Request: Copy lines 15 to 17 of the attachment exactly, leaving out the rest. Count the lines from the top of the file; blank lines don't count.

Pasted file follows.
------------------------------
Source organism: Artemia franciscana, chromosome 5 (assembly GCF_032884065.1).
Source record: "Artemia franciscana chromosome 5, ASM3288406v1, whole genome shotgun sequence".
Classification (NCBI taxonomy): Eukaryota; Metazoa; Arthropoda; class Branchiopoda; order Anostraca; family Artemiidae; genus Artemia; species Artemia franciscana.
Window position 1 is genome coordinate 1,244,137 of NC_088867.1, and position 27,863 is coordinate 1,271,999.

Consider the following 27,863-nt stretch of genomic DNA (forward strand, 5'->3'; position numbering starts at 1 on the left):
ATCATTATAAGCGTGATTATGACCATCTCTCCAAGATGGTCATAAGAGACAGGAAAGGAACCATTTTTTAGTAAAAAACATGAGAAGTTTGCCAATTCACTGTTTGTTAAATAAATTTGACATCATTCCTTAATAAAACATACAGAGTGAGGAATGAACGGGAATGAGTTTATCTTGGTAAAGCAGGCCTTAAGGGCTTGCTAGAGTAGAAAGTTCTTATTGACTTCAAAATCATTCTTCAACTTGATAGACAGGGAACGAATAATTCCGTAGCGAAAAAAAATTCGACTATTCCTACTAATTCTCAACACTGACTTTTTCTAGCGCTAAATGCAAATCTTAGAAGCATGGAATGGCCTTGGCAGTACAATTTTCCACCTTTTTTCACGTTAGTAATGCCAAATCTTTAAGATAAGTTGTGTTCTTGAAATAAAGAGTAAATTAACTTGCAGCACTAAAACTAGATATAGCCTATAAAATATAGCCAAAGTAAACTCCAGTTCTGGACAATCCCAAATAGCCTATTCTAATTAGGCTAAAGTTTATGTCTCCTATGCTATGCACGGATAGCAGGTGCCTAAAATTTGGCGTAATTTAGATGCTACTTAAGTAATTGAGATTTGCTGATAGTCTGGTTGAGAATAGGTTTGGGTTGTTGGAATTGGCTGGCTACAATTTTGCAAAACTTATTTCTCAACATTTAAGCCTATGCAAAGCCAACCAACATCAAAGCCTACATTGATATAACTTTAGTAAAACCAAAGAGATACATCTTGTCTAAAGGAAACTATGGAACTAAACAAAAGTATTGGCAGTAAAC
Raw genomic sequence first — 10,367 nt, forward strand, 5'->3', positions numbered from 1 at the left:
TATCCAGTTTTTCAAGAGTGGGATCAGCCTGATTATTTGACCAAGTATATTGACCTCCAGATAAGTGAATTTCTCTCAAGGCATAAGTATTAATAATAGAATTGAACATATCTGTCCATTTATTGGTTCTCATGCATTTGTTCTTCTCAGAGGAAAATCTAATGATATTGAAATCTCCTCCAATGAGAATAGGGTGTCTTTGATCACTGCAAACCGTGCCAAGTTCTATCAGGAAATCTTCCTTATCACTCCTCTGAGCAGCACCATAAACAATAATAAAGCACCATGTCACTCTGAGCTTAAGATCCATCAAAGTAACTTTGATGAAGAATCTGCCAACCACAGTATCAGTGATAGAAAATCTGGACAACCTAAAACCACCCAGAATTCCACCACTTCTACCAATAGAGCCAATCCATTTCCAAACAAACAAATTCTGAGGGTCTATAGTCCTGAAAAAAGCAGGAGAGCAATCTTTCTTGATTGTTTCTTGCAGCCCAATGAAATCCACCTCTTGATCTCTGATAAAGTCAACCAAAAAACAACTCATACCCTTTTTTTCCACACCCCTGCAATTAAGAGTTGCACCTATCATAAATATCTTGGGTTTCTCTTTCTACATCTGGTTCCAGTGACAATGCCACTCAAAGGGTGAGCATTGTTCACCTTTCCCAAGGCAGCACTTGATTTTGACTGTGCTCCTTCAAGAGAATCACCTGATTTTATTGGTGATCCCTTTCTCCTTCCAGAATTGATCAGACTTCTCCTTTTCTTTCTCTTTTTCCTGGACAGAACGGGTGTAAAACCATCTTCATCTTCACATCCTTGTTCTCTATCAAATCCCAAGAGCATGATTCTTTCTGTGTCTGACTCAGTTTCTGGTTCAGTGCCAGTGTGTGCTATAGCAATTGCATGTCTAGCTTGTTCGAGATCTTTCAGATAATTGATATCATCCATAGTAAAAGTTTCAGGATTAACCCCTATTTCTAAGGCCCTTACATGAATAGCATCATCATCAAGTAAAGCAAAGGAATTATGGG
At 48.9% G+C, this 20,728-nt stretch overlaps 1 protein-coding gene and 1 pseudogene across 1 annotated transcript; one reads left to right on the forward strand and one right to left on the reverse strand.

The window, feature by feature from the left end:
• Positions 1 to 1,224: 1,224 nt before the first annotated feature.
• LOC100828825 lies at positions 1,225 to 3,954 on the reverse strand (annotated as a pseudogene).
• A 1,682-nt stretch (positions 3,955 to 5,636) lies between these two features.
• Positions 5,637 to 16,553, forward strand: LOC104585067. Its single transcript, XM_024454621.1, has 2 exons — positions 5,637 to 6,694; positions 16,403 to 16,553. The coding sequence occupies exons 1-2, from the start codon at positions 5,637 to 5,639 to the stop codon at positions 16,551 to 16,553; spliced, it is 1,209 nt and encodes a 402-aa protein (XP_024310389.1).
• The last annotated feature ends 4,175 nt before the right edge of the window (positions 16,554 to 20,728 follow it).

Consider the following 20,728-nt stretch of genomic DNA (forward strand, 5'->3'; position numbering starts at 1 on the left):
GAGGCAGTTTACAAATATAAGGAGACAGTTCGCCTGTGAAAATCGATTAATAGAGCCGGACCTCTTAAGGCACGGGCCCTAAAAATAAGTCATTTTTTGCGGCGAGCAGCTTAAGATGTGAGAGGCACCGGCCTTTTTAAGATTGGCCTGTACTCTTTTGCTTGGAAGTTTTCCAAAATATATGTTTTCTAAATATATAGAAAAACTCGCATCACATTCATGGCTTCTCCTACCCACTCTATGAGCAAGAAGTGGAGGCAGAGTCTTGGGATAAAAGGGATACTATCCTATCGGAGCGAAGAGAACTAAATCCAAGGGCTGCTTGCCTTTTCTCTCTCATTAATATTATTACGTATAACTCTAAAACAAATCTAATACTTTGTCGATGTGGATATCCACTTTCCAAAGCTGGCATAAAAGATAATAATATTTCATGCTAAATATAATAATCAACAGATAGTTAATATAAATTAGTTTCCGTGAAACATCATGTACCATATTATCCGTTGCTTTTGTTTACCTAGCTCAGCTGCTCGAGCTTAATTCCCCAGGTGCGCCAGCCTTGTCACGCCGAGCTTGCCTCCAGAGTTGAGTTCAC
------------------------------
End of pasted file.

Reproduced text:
• The last annotated feature ends 4,175 nt before the right edge of the window (positions 16,554 to 20,728 follow it).

Consider the following 20,728-nt stretch of genomic DNA (forward strand, 5'->3'; position numbering starts at 1 on the left):
GAGGCAGTTTACAAATATAAGGAGACAGTTCGCCTGTGAAAATCGATTAATAGAGCCGGACCTCTTAAGGCACGGGCCCTAAAAATAAGTCATTTTTTGCGGCGAGCAGCTTAAGATGTGAGAGGCACCGGCCTTTTTAAGATTGGCCTGTACTCTTTTGCTTGGAAGTTTTCCAAAATATATGTTTTCTAAATATATAGAAAAACTCGCATCACATTCATGGCTTCTCCTACCCACTCTATGAGCAAGAAGTGGAGGCAGAGTCTTGGGATAAAAGGGATACTATCCTATCGGAGCGAAGAGAACTAAATCCAAGGGCTGCTTGCCTTTTCTCTCTCATTAATATTATTACGTATAACTCTAAAACAAATCTAATACTTTGTCGATGTGGATATCCACTTTCCAAAGCTGGCATAAAAGATAATAATATTTCATGCTAAATATAATAATCAACAGATAGTTAATATAAATTAGTTTCCGTGAAACATCATGTACCATATTATCCGTTGCTTTTGTTTACCTAGCTCAGCTGCTCGAGCTTAATTCCCCAGGTGCGCCAGCCTTGTCACGCCGAGCTTGCCTCCAGAGTTGAGTTCAC